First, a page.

For instance, some servicers want to see the most recent month's bank statements and pay stubs, while others want to see two months' worth. The self-employed may have to send in six months of business records or a year's worth, depending on their servicer.

"It's not understood what needs to be sent in," said Kathy Conley, housing and finance counselor with GreenPath in Farmington Hills, Mich.

Financial institutions would also like to have the process simplified, Leonard said. They are petitioning the administration to create a standard set of documents and requirements for the program.

Reason #3: Outdated documentation

Since it can take weeks for servicers to process applications, documents such as bank statements and pay stubs can become outdated quickly. Servicers then tell applicants to send in more recent proof of income, often sending them back to square one.

"By the time they get back to you, they say it's stale," van Zalingen said.

Conley always tells her clients to keep their pay stubs handy because they'll likely need to update their files.

If the government reduces the amount of documentation that's needed, servicers can process the applications more quickly, said David Sisko, who heads the default management practice at Deloitte & Touche.

"Nothing servicers have is designed to handle this type of volume," he said.

Reason #4: Poorly trained personnel

Servicers are hiring and training staff by the thousands to handle the flood of applications they are receiving. But borrowers and housing counselors complain bitterly that many customer service representatives are not aware of the modification program's details.

"They are not getting the training to be able to give homeowners the right answers," van Zalingen said. "Their ignorance of the program is almost outrageous."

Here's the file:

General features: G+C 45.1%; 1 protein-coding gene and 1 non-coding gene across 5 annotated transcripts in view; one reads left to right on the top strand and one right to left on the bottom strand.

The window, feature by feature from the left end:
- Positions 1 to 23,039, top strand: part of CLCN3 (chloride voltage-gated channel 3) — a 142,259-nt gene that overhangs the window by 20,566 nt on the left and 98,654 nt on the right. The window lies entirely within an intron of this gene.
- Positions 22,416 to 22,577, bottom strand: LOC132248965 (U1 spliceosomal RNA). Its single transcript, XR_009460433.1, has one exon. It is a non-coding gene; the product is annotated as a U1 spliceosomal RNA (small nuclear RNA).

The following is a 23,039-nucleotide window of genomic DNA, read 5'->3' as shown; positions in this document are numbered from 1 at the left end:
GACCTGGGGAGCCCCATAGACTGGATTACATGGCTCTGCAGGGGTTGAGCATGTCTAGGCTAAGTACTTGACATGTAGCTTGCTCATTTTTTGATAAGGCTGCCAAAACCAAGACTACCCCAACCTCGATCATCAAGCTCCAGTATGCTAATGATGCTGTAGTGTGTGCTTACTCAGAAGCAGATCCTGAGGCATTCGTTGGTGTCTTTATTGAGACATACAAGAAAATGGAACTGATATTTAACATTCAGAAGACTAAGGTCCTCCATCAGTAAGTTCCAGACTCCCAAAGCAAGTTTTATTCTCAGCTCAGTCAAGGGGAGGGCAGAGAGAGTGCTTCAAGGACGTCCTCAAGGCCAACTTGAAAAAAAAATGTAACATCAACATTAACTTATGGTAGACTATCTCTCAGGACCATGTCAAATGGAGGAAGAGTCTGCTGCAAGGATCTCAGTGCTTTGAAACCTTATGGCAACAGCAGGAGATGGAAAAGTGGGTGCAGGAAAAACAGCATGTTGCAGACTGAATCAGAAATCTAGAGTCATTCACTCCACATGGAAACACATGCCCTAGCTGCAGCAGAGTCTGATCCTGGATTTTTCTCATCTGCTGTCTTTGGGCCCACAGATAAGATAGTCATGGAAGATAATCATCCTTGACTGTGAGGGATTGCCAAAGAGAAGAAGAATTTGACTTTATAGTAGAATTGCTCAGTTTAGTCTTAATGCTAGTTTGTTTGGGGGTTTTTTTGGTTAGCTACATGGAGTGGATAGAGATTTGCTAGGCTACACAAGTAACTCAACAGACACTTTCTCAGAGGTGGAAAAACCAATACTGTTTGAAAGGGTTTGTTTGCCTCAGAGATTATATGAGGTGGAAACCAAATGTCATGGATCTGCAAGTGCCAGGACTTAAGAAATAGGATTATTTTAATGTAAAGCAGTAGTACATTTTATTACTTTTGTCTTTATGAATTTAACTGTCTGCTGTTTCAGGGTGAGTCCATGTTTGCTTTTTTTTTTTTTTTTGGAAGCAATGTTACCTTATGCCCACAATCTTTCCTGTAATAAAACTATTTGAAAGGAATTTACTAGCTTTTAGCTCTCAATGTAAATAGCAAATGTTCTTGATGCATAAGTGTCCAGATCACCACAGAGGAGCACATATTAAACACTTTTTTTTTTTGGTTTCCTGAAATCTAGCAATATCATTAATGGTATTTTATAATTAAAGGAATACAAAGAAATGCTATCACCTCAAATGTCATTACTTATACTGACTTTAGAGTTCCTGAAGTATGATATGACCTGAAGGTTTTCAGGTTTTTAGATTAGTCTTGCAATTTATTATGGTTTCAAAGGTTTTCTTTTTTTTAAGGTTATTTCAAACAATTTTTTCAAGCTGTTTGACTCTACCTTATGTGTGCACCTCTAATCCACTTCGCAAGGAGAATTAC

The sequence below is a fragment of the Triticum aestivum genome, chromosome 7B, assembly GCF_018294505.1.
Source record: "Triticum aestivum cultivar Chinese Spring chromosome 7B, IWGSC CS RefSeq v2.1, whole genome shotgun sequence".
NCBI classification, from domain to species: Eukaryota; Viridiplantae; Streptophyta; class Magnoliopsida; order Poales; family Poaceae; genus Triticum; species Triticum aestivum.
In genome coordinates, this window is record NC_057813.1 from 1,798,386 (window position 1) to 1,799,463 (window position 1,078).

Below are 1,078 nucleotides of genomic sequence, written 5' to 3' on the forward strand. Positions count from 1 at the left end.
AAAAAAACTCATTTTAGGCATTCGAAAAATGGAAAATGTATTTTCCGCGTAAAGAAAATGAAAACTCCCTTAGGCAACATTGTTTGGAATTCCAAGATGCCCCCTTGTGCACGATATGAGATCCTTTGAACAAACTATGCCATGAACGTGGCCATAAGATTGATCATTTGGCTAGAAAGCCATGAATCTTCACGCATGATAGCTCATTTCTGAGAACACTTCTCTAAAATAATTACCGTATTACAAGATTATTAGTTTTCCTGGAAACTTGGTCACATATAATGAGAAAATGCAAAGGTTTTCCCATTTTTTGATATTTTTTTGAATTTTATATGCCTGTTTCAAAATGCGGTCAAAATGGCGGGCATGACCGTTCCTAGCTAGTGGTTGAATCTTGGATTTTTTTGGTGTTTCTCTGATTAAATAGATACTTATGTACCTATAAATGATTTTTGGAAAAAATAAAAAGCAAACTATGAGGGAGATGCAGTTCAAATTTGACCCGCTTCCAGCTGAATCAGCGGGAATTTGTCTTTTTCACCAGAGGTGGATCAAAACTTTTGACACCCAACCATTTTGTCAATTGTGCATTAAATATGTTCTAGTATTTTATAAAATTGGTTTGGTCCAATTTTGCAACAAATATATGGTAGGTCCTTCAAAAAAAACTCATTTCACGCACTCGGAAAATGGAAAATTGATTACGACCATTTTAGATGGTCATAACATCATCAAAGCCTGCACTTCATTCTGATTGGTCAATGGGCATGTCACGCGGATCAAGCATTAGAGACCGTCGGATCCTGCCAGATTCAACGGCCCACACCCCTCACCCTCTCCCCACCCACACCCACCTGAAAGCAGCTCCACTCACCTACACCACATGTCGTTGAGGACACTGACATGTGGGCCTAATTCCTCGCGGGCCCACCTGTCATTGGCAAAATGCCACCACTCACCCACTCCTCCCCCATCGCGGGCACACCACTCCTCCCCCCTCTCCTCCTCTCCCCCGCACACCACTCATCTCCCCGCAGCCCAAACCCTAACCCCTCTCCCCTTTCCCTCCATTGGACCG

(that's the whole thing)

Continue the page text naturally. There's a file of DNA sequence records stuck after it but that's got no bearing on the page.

Take Ryan in Minnesota, who wrote to CNNMoney.com. He has been trying to modify his loan for the past several months.

"Initially every time I called in to find out what the lender could do for us, I got a different answer every time except for them constantly telling me they won't do anything if we are not three months behind in payments, which is an absolutely ridiculous suggestion," he said.

Servicers, who are feeling the heat from the Obama administration, have said they are working on improving their customer service operations. They expect to ramp up the review process by the fall.

Reason #5: Unclear modification offers

Some delinquent borrowers are receiving trial modification offers without ever sending in an application. That's because servicers are culling through their portfolios and reaching out to those who likely qualify for help.

The packet, however, is confusing, van Zalingen said. The offer letter doesn't clearly state that it is part of the administration's loan modification program, and the new monthly payment doesn't appear for several pages.

Many homeowners don't know what to make of the offer and simply throw it away, he said.

Leonard said servicers are looking to increase their response rate.

"Companies are experimenting with the best way to reach people and getting them to respond," he said.  To top of page